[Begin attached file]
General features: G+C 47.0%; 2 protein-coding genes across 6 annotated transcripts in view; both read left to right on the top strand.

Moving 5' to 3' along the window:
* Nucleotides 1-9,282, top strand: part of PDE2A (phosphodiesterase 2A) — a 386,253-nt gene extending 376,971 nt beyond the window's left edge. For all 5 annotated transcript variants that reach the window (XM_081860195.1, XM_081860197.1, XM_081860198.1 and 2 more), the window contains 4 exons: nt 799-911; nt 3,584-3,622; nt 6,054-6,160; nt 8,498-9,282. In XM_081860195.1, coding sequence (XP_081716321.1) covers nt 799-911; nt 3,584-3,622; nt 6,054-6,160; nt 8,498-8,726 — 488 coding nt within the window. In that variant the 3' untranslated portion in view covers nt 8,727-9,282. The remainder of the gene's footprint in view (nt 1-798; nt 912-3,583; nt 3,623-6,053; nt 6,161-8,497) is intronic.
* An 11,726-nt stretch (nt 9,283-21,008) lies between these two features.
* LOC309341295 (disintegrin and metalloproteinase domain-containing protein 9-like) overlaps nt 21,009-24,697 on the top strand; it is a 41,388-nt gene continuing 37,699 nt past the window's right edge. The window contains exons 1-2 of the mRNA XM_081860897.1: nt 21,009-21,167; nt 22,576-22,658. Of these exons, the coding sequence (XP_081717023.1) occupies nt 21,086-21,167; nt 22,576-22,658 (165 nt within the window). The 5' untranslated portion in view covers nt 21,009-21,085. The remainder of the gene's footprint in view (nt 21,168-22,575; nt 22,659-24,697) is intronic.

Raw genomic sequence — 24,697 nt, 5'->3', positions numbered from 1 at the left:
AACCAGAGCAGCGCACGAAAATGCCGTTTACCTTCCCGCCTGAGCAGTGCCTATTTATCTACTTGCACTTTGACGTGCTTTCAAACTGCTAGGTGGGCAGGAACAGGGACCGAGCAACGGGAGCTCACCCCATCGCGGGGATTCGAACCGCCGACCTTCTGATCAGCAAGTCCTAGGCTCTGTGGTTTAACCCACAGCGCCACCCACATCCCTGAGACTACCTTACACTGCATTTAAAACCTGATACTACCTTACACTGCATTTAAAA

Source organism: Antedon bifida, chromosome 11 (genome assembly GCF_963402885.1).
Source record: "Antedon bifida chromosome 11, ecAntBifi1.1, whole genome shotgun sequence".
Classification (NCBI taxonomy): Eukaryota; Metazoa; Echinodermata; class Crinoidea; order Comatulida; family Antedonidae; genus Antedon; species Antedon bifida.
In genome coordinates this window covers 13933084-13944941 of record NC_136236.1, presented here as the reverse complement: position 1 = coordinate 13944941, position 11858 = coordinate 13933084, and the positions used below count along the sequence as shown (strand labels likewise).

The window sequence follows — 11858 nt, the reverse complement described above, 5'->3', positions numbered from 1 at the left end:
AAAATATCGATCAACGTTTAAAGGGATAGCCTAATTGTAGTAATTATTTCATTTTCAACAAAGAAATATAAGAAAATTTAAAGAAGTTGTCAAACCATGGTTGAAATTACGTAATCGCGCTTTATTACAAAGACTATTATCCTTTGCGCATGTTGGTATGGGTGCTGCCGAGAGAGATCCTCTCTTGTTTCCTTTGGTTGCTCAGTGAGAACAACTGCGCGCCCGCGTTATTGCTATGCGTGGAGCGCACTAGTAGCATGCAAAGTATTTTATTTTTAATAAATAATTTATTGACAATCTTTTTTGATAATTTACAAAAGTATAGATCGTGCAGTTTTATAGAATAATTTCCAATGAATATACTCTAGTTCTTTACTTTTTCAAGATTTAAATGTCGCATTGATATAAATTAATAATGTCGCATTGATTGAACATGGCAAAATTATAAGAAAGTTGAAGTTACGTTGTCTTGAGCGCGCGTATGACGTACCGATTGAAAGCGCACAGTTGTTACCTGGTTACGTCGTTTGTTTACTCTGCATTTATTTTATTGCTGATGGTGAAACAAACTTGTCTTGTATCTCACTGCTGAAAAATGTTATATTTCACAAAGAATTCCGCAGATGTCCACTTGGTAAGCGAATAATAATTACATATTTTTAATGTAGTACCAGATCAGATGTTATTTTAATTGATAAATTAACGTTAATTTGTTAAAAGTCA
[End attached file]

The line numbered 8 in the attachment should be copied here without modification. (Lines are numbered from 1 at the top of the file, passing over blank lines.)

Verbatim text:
Source organism: Antedon bifida, chromosome 11 (genome assembly GCF_963402885.1).